|Issue:||Latin America 2005|
|Topic:||Latin America – ready for the Mobile Internet?|
|Author:||Adilson Antonio Primo|
|Title:||President and CEO|
Adilson Antonio Primo is the President and CEO of Siemens in Brazil and of the Siemens Group for the Mercosur Region. He began his career as an intern in Siemen’s power generation and distribution sector in Germany and rose to his present post through a series of increasingly responsible executive positions. Mr Primo has served as an executive or board member for many organisations, including, most recently, as the Vice President of the Brazilian German Chamber of Commerce and Industry, as a Member of the Superior Council for Political and Social Orientation of the Federation of Industries of the State of São Paulo (FIESP) and as a Board Member of Epcos do Brasil. Adilson Antonio Primo earned a Bachelor’s Degree in Electrical Engineering from Escola Federal de Engenharia de Itajubá (EFEI), in Minas Gerais, Brazil.
Although the cost of mobile voice has dropped dramatically in past years and the market has grown apace, mobile data, the Mobile Internet, has grown slowly in developing countries. This is due both to the cost of the equipment and to the cost of mobile data transmission, which can be hundreds of times more expensive than with fixed data lines. Less expensive equipment and government support would speed mobile data growth and help reduce Latin America’s social and economic inequalities.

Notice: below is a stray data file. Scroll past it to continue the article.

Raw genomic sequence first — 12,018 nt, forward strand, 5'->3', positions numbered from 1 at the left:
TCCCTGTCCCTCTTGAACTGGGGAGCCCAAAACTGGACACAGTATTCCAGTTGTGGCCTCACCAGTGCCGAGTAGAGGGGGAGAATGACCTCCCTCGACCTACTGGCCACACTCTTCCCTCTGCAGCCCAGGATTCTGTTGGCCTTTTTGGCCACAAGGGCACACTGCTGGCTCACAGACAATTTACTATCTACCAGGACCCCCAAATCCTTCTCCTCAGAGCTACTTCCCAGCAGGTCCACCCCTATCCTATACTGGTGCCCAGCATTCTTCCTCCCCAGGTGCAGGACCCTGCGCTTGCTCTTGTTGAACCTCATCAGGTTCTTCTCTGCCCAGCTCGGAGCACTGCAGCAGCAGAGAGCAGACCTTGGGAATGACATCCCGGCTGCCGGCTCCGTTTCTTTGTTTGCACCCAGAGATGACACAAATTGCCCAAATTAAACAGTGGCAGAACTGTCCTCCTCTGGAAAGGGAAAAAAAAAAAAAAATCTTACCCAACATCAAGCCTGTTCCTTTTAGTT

At times of great technological change and disruption, it helps to base discussions of the future upon simple concepts and ideas. In this context, one of the best definitions for the Mobile Internet is the International Telecommunications Union’s (ITU) Portable Internet vision. The ITU forecasts a scenario where users will have advanced portable devices to communicate ‘everything over IP’ including local and international calls, emails, portable TV reception and videoconferencing. Such devices, with ‘multi-gigabyte’ memories, will connect to servers and one another through intelligent networks with multiple air interfaces, at speeds ranging from 250 kb/s to 50 Mb/s. The Mobile Internet, then, will consist of a bundle of systems. Communications in Latin America The last five decades in Latin America were spent building a basic infrastructure for fixed voice communications, but the projects were never completed. Today, the basic infrastructure projects continue in the form of universalisation projects that bring telephony to less developed localities in remote areas. There are relatively few users in these regions, and they are scattered among great numbers of small, distant, villages. Since the cost of reaching them can be high, unconventional low-cost solutions, such as the soft switch controlled DVB-S satellite access especially developed for the region, have been sought. In Brazil, basic fixed voice communications now serve almost 80 per cent of the households. Twenty-five years ago, analogue mobile communications were introduced in the region. Nevertheless, in 1990, users of this service still had to pay US$20,000 for a ‘brick-phone’ in the city of Rio de Janeiro. By the end of the decade, the replacement of the state monopoly by a duopoly and the introduction of second generation (2G) TDMA mobile digital systems brought great cost reductions and dynamic growth. The arrival of the cheaper GSM standard, and the growth of competition due to the licensing of new operators, promoted a huge wave of growth. Latin America’s largest economies now have a penetration rate of 30 per cent. According to an UMTS Forum study, market saturation will occur at about 50 per cent penetration. About half of Brazil’s 5,500 municipalities now have mobile service. By the middle of the 90s, fixed Internet service began to arrive. Today, penetration of dialled access is greater than 10 per cent in Brazil, but broadband is a luxury available in only 5 per cent of households. Inequality in Latin America Latin America is among the regions with the highest inequalities of income, power, influence, access to justice and the like on the entire planet. In Latin America, the richest 10 per cent of individuals earn 48 per cent of the income, while the poorest 10 per cent earn just 1.6 per cent. The extremely low average income of the region aggravates the situation. The roots of this inequality are complex and deep, and its continuance significantly affects sustained growth. Historical data shows that although cycles of economic growth reduce inequality, when the inevitable downturn occurs, inequality increases once again. Those at the base of the pyramid are too vulnerable to defend themselves from major losses during economic crises, and this further decelerates the economy as a whole. The growth of the global economy, driven in part by the Internet, has widened the divide between the small and medium sized enterprises that create most of the jobs and the larger companies. The larger companies use the Internet to grow in step with the global economy, the smaller companies make little or no use of the Internet and grow, if at all, at a much slower rate. The general level of education in Latin America is also disturbing. Studies show that functional illiteracy is as high as 75 per cent. This affects the quality of human capital, the raw material of the Information Society, and the use of the Internet applications that are its tools. Latin America’s structural problems delay its development. Although larger companies, and certain sectors of the Latin American economy, soon align themselves to Internet paradigms, the greater part tend to lag behind, only adopting its solutions when they become commodities and no longer provide competitive advantages, but are mere necessities. Given that mobile communications penetration in Latin America is now much greater than that of fixed, particularly among lower income groups and smaller businesses, it would seem that the spread of affordable Mobile Internet access would be an important way to reduce economic inequalities. Mobile Internet start-up At the beginning of 2004, when WiFi based Mobile Internet usage began, studies found less than 1 million laptops, mostly for corporate use, in Brazil. Accordingly, the disappointingly low revenue projections, less than 0.1 per cent of fixed and mobile operator incomes, reduced interest in hot-spot building and operation. The situation is still much the same. The barrier to aggressive Mobile Internet rollout is the high cost of laptops and mobile user terminals. WiFi is still a niche market in Brazil. It will remain so until prices drop for WiFi enabled equipment. There are almost a thousand hotspots in Brazil; about 70 per cent of them are concentrated in airports, bars, coffee shops, etc, in the state of São Paulo, the wealthiest part of the country. In addition to WiFi hotspots, Mobile Internet connectivity is also provided by 2.5G cellular systems using GPRS, EDGE and 1xRTT data technology. Again, the problem is not access technology, but the high cost of the user equipment and the high cost – hundreds of times higher than in the fixed access – per MByte transmitted. Consequently, income for data services remains low, only 1 per cent to 2 per cent of total operators income, excluding SMS, and investment in rollout is hard to justify. In Brazil third generation (3G) licensing in 2GHz band is under discussion by local authorities. The barrier to 3G adoption is not the cost of a laptop, but the cost of the intelligent terminals needed to use it. A 3G terminal costs, on average, U$450. A Nielsen study shows that at this price, only 0.1 per cent of mobile users would adopt the new service, discouraging the fast development of this newest Mobile Internet option. We could continue to analyse Mobile Internet options, but mass-market development will always face the challenge of reducing the cost of the related equipment. Accelerating the mobile Internet Despite the terminal equipment cost barrier, there are ways to accelerate regional adoption of the Mobile Internet: Initiatives undertaken in developed countries According to Prahalad, the author of The fortune at the bottom of the pyramid, there are some unconventional projects emerging for the first time on the horizon: – Nicholas Negroponte and the MIT Media Lab are developing a U$100 laptop for people in emerging economies; Chinese and Brazilian authorities are interested; – EMH, the Emerging Market Handset, is a GSM Association project that encourages manufacturers to develop and sell simple, robust, handsets selling for U$30 by 2006. The incorporation of simple email and Internet access services is expected to follow. Local government support There is always hope that regional authorities will support Internet adoption by means of tariff and tax reduction and subsidised projects. The Mobile Internet is surely one of the most important, and exiting, Internet developments. Developed countries are rapidly adopting it. In Latin America, the most significant barrier to wider usage is the high cost of the terminal equipment. Initially, the equipment manufacturers need to focus on corporate and other high-income segments. Less expensive 2.5G equipment is slowly developing into a flourishing mass market. This, in time, will pave the way for the successful introduction of 3G and other more sophisticated technologies. If the short term is a bit disappointing for Mobile Internet, the long term is very bright.